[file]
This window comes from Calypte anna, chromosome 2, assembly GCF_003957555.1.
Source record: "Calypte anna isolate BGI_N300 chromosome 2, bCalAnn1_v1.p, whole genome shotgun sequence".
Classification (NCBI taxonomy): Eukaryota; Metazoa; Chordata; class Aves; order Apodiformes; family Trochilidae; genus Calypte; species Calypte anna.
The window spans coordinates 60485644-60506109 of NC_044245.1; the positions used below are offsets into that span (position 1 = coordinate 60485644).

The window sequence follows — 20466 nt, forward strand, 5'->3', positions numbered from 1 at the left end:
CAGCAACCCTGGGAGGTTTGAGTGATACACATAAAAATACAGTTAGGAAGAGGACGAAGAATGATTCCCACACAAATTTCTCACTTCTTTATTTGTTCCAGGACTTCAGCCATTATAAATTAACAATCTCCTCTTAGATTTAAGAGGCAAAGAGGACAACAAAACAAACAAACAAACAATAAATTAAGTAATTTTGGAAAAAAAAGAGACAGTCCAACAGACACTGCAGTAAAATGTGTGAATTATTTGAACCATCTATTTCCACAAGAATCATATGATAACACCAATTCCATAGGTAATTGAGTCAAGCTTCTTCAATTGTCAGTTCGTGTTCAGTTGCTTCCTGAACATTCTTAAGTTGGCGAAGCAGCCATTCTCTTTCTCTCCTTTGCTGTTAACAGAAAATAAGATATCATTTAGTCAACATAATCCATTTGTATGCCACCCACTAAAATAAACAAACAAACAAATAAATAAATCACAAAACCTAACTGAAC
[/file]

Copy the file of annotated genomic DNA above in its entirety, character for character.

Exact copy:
This window comes from Calypte anna, chromosome 2, assembly GCF_003957555.1.
Source record: "Calypte anna isolate BGI_N300 chromosome 2, bCalAnn1_v1.p, whole genome shotgun sequence".
Classification (NCBI taxonomy): Eukaryota; Metazoa; Chordata; class Aves; order Apodiformes; family Trochilidae; genus Calypte; species Calypte anna.
The window spans coordinates 60485644-60506109 of NC_044245.1; the positions used below are offsets into that span (position 1 = coordinate 60485644).

The window sequence follows — 20466 nt, forward strand, 5'->3', positions numbered from 1 at the left end:
CAGCAACCCTGGGAGGTTTGAGTGATACACATAAAAATACAGTTAGGAAGAGGACGAAGAATGATTCCCACACAAATTTCTCACTTCTTTATTTGTTCCAGGACTTCAGCCATTATAAATTAACAATCTCCTCTTAGATTTAAGAGGCAAAGAGGACAACAAAACAAACAAACAAACAATAAATTAAGTAATTTTGGAAAAAAAAGAGACAGTCCAACAGACACTGCAGTAAAATGTGTGAATTATTTGAACCATCTATTTCCACAAGAATCATATGATAACACCAATTCCATAGGTAATTGAGTCAAGCTTCTTCAATTGTCAGTTCGTGTTCAGTTGCTTCCTGAACATTCTTAAGTTGGCGAAGCAGCCATTCTCTTTCTCTCCTTTGCTGTTAACAGAAAATAAGATATCATTTAGTCAACATAATCCATTTGTATGCCACCCACTAAAATAAACAAACAAACAAATAAATAAATCACAAAACCTAACTGAAC